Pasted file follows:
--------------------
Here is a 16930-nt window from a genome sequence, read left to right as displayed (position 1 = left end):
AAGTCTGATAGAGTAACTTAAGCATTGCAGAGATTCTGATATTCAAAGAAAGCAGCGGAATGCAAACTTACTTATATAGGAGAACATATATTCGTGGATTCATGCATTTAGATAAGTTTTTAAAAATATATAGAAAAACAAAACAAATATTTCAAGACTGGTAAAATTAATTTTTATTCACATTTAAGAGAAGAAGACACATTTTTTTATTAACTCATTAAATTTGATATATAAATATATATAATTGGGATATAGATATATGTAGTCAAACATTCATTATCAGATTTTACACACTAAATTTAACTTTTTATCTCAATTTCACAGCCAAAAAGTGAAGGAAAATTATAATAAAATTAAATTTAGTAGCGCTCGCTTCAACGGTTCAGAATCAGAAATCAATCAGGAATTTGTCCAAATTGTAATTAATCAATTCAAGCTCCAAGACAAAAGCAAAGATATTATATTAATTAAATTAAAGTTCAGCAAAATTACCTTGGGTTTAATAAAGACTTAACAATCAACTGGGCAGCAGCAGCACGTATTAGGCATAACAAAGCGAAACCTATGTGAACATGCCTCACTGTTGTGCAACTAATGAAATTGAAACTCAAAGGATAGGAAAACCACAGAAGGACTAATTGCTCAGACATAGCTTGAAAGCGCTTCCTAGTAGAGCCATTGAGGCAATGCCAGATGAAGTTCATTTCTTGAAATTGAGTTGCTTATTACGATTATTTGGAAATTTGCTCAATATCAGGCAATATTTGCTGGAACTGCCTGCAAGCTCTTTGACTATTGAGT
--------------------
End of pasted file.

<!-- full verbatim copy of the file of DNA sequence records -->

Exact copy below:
Here is a 16930-nt window from a genome sequence, read left to right as displayed (position 1 = left end):
AAGTCTGATAGAGTAACTTAAGCATTGCAGAGATTCTGATATTCAAAGAAAGCAGCGGAATGCAAACTTACTTATATAGGAGAACATATATTCGTGGATTCATGCATTTAGATAAGTTTTTAAAAATATATAGAAAAACAAAACAAATATTTCAAGACTGGTAAAATTAATTTTTATTCACATTTAAGAGAAGAAGACACATTTTTTTATTAACTCATTAAATTTGATATATAAATATATATAATTGGGATATAGATATATGTAGTCAAACATTCATTATCAGATTTTACACACTAAATTTAACTTTTTATCTCAATTTCACAGCCAAAAAGTGAAGGAAAATTATAATAAAATTAAATTTAGTAGCGCTCGCTTCAACGGTTCAGAATCAGAAATCAATCAGGAATTTGTCCAAATTGTAATTAATCAATTCAAGCTCCAAGACAAAAGCAAAGATATTATATTAATTAAATTAAAGTTCAGCAAAATTACCTTGGGTTTAATAAAGACTTAACAATCAACTGGGCAGCAGCAGCACGTATTAGGCATAACAAAGCGAAACCTATGTGAACATGCCTCACTGTTGTGCAACTAATGAAATTGAAACTCAAAGGATAGGAAAACCACAGAAGGACTAATTGCTCAGACATAGCTTGAAAGCGCTTCCTAGTAGAGCCATTGAGGCAATGCCAGATGAAGTTCATTTCTTGAAATTGAGTTGCTTATTACGATTATTTGGAAATTTGCTCAATATCAGGCAATATTTGCTGGAACTGCCTGCAAGCTCTTTGACTATTGAGT